The economics of aged Brahmins marrying again and again is straight and simple. They justified the string of weddings on the ground that the practice was a pious deed of sorts meant to enrich the family which is facing financial troubles. The priest is preparing himself for a third marriage and naturally his wives and son loathingly disapprove of him. He claims the new alliance is driven by no intention other than boosting the sagging fortunes of the family through the dowry he would receive. The high priest is desperately keeping the family up and running by selling off old cows, and cauldrons and pots in the cellar. These visual frames accentuate the systemic decay and overall decadence that have infected the Illam.
It is with unusual visual depth and beauty that the director has shot the old priest’s first night with the young Sreedevi. Though enamoured, old age enervates and prevents him from consummating marriage. Sreedevi had great expectations before stepping into the nuptial chamber. She tantalizingly tugs at his tuft and tickles his ear, who lies on her lap like a child. But in no time she realises that nothing can come off the aged man. Thenceforth everything is a cynical joke for her. He is not passionate about either; his only concern was the dowry she would bring along with. Once he gets hold of it, he lightly and causally forgets her youth and tramples on her emotions. By picturing their first night the director darts a number of piercing questions to the larger society.
Learning of holy scriptures is integral to Namboothiris. The strict and exacting process starts at a tender age. The preceptor recites scriptures and the disciples would repeat the same with impeccable accent, chiselled pronunciation and conspicuous gusto. In this mechanical exercise, the sole focus is on acoustic correctness and clarity. The disciples never grasp the meaning of verses or the contained therein. They are taught neither writing nor reading. Under such a system the Namboothiris were churning out whole bunches of idiots for long. Owning to this, obedience or acquiescence to tradition becomes the norm, and to question it is impossible.
It is within such a framework that the character of Raman is introduced. Though illiterate he is a complete artist whose days are devoted to making Kathkali costumes, wooden crowns, bangles, etc. He is an accomplished mural painter too. What rudely awakens him to his contemptible existence is the ridicule harped on him by a neighbouring girl named Meenakshi. The entry of Sreedevi, who also makes fun of him, worsens his predicament. Later when Sreedevi volunteers to educate him, he is only happy to be her student. He was sad in being unable to read the monthly Samajikakshemam which regularly featured progressive ideas and ideals. By attaining literacy, he actualises his long-cherished dream. Though belatedly, he understands that knowledge is light which leads one to emancipation. What emboldens him to quarrel with his father over the evils and superstitions within the community and to leave his natal home is the knowledge which he acquired with the help of his step-mother.
In the past, convention did not permit younger brothers of a Namboothiri household to marry from within their own community. They were free to have Sambandhams with women from other communities. But they were unable to look after such women and their children mainly because they themselves subsisted at the mercy of their eldest brother who exercised absolute control over landed property and other resources. For every single need, these unfortunate men had to depend on the good will and kindness of the eldest brother.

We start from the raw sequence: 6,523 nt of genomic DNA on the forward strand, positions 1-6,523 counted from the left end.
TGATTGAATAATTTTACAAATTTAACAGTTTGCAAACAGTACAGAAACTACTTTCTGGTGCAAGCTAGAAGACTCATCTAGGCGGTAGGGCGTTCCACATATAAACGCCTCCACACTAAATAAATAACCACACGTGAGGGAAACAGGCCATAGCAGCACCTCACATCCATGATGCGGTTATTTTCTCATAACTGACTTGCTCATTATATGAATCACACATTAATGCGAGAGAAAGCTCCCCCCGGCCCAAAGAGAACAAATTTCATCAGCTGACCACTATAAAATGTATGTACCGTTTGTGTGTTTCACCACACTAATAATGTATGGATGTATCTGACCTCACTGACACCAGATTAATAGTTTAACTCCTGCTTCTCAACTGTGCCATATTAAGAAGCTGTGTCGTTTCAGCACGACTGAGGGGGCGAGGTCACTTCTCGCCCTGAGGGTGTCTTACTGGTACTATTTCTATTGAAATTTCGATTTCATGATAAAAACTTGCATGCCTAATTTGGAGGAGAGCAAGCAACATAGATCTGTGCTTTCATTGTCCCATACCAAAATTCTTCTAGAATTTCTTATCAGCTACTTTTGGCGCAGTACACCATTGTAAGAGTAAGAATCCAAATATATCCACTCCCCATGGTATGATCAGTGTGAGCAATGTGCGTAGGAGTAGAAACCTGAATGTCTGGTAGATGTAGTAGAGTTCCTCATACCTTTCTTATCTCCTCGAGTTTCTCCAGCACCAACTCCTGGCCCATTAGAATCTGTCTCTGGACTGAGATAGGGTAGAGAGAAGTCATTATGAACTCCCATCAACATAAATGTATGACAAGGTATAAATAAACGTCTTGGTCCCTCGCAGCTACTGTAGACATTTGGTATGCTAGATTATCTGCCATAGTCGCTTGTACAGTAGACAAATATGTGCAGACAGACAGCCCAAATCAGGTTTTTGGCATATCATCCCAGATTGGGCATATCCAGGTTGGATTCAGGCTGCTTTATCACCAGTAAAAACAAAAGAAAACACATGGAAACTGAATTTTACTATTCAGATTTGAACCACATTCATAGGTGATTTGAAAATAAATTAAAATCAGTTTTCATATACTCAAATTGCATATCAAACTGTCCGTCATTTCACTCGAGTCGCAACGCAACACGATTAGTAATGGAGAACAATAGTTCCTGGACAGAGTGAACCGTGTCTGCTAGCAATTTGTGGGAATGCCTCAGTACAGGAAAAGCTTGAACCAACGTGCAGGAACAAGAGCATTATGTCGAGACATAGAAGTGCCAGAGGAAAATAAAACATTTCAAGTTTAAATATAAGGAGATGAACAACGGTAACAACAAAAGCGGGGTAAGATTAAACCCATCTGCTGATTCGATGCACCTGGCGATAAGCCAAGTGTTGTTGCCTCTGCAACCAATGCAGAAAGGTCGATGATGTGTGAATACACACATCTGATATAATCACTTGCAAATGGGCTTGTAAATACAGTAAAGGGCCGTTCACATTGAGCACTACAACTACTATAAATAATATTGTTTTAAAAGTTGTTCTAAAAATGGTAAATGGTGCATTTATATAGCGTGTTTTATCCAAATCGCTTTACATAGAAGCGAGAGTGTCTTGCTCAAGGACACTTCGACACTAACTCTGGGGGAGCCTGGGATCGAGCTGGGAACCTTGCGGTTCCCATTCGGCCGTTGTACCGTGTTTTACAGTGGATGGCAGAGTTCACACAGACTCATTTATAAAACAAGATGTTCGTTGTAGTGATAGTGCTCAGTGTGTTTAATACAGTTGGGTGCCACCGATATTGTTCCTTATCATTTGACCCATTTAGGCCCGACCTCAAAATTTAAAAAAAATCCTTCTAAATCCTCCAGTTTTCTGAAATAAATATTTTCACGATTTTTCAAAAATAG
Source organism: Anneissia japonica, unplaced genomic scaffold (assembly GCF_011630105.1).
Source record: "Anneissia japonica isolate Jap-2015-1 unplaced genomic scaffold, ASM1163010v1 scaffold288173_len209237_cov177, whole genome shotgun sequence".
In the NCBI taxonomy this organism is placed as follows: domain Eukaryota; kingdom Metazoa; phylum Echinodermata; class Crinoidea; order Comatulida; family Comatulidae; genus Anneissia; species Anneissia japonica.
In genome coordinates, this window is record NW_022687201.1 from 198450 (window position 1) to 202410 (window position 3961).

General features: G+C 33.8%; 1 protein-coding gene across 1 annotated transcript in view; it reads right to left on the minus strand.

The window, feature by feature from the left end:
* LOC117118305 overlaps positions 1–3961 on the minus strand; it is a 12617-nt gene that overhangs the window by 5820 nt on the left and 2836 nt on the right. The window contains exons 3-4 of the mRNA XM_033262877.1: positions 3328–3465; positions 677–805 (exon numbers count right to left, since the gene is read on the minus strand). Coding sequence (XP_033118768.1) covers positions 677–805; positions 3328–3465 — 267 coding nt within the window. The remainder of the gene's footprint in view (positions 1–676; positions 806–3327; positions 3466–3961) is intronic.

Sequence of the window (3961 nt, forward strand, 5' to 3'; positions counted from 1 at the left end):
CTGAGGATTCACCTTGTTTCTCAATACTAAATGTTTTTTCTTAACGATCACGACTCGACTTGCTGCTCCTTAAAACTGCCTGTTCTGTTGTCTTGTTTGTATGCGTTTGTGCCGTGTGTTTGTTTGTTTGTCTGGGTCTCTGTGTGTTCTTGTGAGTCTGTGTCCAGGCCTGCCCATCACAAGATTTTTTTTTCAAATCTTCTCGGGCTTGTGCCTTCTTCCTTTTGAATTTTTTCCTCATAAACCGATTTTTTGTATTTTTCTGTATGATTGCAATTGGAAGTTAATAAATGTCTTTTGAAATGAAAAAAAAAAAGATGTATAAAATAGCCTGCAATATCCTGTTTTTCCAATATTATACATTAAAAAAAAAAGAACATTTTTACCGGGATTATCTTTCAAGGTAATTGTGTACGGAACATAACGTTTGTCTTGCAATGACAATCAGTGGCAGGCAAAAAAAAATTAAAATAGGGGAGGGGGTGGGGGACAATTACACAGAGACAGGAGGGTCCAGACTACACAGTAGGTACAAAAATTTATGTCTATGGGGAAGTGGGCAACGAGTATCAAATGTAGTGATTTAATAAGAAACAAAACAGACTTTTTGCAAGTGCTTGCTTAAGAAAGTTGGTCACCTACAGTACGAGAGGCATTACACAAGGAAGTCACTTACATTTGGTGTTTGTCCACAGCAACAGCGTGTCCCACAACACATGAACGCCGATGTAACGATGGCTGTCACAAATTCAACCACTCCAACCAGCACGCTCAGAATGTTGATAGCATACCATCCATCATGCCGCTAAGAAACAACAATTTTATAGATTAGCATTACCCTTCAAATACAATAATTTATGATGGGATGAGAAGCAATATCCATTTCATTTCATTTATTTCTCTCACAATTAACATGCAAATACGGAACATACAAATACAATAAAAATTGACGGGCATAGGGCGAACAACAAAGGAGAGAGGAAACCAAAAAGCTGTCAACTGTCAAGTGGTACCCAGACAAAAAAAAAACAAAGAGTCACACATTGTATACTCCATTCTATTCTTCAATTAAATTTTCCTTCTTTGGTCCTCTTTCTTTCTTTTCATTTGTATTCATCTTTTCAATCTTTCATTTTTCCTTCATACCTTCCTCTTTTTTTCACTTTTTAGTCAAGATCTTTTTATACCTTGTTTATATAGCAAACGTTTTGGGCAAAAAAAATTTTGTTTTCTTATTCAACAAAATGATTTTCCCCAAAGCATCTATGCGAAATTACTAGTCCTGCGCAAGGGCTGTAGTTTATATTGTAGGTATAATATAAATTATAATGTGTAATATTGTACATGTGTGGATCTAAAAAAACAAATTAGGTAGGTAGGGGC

Such a younger brother—Narayanan—figures in Ishti. His Sambandham, Subhadra, mother of a boy around ten, would wait for him. They used to passionately make love. Once their son caught fever which deteriorated into delirium. She pleads with Narayanan for some money so that she can avail the help of a physician. Though he initially expresses helplessness, finally he demands money from his elder. The old man, however, turns the request down and the boy passes away soon. Narayanan, without knowing the tragic news, reaches for Sambandham as usual. Subhara places his mat and pillow on the veranda and closes the door on his face.
Subhadra is willing to provide sexual pleasure to her man despite all other deprivations and destitutions. But when her son is laid up with fever and later dies, she loses her sanity. She flares up and bursts out against Narayanan. The director obliquely hints that her emotional trauma and verbal explosion are aimed at a whole system, not an individual. It is this incident which leads Narayanan to the realisation that it is better to be born as a dog than a younger son in a Namboothiri family.
Narayanan, who stands desolate and defenceless in front of his son’s grave, jettisons the useless Brahminhood. He cuts off the traditional tuft using a pair of scissors and burns the holy thread which together symbolise and safeguard one’s Brahmin status. He walks off his house with a cloth bundle slung across his shoulder and transforms into a bird that soars up the sky of freedom by flapping its wings! At this moment, he becomes the prototype and harbinger of brewing future storms.
It is a twosome that brings bits of light to the Illam from the outer world. One is the little Meenakshi. Spreading light, she flutters in Raman’s workshop. Raman discovers himself in her innocent jibes and laughter. Though within limitations, she tries to fill the Illam with light which is now immersed in pitch darkness.
The next person to reach the Illam as an isle of light is Sreedevi. Though she enters the household only as the third wife of the old man, she is scholarly, a versatile genius capable of understanding things realistically. She is proud and glad of Raman’s worshipful dedication to art. Soon her attention falls on the meticulousness with which he carves crowns and makes Kathakali costumes. The charm of his mural paintings captivates her. Unlike the other chambers of the Illam which are engulfed in darkness, his room is bright and colourful. The optical configurations of his space are a declaration of freedom by the artist.